How to... Deliver customer satisfaction

Posted: 12/09/2019

Customer satisfaction is increasingly recognised as one of the key performance indicators in most businesses and service organisations. According to online tool SurveyMonkey: ‘We’ve found that businesses who measure customer satisfaction are 33% more likely to describe themselves as successful than those who don’t’. So how do you make sure you’re delivering?

Measure it 
You can’t ever know if your customers are satisfied – and whether satisfaction is improving or declining – if you don’t ask them. There’s no shortage of ways to do so: a survey at the end of each phone call or web interaction; a monthly, quarterly or annual randomised survey; face-to-face. It depends on the organisation. A Customer Satisfaction Score (CSAT) is a fairly blunt instrument and you’ll probably want to drill down to more detailed questions. Net Promoter Score is considered by many in the field to be a more effective tool to use as it measures how likely your customers are to recommend you to a friend. 

It’s not enough just to measure your own customer satisfaction – you need to compare it with others, especially in your sector, to see if you’re doing better or worse than your competitors. Several companies, and even business schools, offer benchmarking to particular sectors using a common set of questions. According to the Institute of Customer Service (ICS), benchmarking not only measures where you rank overall in your sector, it also highlights strengths, weaknesses and areas for improvement.

Appoint customer champions 
These are individuals who will represent the customer and be an advocate for customers in internal discussions. They are responsible for ensuring customer feedback is given attention throughout your business, and that resources are allocated for improving customer experience. The UK Passport Office has a network of 100 customer champions. “They help us ensure that customers are listened to and their feedback is acted upon,” says Lead Customer Experience Manager Julia Law. “Customer champions give vital insight into our customers’ needs, based upon their day-to-day dealings with customers, but also their understanding of our business.”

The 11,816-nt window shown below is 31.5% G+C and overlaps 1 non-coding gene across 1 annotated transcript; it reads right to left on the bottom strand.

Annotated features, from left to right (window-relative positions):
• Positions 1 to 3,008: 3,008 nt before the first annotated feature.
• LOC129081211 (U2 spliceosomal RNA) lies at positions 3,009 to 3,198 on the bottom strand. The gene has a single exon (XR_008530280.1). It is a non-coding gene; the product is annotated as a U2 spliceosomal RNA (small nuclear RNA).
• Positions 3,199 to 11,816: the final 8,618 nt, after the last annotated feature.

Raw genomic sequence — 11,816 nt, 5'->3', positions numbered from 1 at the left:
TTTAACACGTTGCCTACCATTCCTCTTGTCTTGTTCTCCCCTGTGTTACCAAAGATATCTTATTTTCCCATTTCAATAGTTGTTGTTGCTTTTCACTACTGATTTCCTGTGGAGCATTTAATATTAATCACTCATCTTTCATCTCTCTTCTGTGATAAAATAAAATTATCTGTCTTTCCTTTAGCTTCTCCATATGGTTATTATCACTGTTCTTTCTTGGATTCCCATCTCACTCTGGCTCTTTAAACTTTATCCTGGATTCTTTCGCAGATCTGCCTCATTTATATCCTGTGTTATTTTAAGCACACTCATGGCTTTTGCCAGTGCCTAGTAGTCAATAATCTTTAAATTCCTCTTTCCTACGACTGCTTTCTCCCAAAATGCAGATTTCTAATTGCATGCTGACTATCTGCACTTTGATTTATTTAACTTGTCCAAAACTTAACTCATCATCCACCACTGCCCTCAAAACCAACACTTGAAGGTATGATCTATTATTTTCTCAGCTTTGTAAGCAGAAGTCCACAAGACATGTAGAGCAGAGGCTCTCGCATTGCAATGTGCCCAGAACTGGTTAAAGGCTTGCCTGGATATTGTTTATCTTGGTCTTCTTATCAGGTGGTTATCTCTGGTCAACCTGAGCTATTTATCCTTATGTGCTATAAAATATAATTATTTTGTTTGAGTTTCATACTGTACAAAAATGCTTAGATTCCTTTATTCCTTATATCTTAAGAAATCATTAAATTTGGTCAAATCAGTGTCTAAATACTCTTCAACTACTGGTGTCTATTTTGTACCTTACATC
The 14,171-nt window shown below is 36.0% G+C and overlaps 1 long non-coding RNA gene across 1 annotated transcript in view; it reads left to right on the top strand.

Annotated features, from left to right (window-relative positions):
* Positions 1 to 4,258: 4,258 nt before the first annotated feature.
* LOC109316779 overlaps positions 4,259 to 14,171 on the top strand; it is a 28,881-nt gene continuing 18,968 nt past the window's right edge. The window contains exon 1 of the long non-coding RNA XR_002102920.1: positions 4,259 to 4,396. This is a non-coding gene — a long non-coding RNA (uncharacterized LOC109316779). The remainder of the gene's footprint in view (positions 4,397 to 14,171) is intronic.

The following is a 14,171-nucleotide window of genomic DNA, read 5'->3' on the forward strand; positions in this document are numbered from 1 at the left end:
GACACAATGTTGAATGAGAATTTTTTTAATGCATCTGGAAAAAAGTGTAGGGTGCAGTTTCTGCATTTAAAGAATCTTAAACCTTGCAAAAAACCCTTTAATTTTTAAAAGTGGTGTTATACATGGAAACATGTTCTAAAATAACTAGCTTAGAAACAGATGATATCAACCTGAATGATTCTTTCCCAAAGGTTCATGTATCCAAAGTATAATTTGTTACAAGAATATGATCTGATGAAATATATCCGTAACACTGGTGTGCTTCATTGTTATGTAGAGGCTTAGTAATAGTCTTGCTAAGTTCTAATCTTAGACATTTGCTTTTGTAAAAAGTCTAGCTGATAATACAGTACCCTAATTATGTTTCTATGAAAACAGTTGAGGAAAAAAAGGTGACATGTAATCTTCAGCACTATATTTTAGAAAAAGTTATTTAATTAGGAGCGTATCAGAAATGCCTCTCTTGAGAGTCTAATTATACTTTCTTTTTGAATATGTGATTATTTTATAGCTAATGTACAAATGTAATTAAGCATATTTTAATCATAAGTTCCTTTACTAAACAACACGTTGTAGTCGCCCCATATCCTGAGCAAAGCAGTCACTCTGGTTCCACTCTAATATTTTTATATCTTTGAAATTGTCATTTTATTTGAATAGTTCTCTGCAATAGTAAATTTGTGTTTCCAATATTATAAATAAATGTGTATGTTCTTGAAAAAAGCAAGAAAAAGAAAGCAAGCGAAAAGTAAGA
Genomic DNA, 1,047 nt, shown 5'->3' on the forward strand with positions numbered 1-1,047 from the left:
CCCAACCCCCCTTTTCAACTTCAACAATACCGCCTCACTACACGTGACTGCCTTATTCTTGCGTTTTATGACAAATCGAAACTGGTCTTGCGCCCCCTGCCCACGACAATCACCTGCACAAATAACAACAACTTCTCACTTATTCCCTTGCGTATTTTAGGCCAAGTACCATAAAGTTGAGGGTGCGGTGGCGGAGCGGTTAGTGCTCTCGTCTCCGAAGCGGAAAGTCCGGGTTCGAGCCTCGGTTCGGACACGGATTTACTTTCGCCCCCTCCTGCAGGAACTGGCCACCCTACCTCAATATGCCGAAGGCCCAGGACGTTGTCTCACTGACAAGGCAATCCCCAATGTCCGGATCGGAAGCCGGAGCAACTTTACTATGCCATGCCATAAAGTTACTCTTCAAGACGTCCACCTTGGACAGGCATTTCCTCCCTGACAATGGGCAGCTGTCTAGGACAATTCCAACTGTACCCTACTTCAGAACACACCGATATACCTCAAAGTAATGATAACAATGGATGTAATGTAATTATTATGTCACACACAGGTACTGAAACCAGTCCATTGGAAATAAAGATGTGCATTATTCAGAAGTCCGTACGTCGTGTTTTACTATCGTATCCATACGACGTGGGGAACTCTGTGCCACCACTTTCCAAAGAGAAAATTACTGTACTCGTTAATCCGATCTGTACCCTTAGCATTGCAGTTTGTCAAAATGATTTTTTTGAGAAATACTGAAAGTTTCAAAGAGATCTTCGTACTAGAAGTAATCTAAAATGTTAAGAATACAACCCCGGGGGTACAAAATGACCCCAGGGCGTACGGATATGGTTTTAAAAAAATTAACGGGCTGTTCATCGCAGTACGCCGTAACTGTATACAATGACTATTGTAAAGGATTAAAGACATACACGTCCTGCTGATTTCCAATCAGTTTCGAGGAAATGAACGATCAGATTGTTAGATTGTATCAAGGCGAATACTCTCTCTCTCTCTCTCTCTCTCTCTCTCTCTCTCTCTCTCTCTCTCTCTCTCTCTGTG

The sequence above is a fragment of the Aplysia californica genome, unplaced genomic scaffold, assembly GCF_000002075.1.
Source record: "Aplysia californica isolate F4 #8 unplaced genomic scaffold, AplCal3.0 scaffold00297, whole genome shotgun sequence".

Create a customer panel 
Find out what your customers’ expectations are. You could do that by conducting a survey, but to gain a deeper understanding, convene a focus group or, better still, recruit your own panel of customers who will be prepared to discuss their requirements on a regular basis. Those who come forward for this are likely to be your more loyal customers; you can also use them as a test bed for new ideas and innovations, particularly those relating to a service. 

Set an SLA 
According to the ICS, a service level agreement (SLA) ‘states in measurable terms the levels of service that an organisation will provide and a customer can expect to receive. Some SLAs also give details of what will happen if the organisation fails to meet its agreed levels of service’. It’s a way to manage your customers’ expectations; at the very least it provides a tangible way to measure your performance, and the redress to expect if you don’t measure up.

Act on feedback 
Too many organisations put in the effort to survey their customers on satisfaction – but then don’t act on it. ‘Feedback is a double-edged sword. If you invite it, you can really impress your customers with prompt follow-up,’ says customer feedback specialist CustomerSure. ‘However, if you invite feedback but don’t act on it or respond, then it sends a signal that you’ve ignored it. And that’s worse than not asking at all because you’ve raised an expectation with someone, then failed to meet it.’

Put your people first 
It’s often said that happy people equal happy customers, and that means putting your employees first. As Virgin founder Richard Branson has explained it: “If you treat your staff well, they will be happy. Happy staff are proud staff, and proud staff deliver excellent customer service, which drives business success.” 

Check it 
Don’t just take your customers’ word for it about whether the service you’re giving is satisfactory or not – those most dissatisfied may just go away and not bother to tell you. Use third parties – including mystery shoppers – to get a first-hand experience of what your customer service is really like. 

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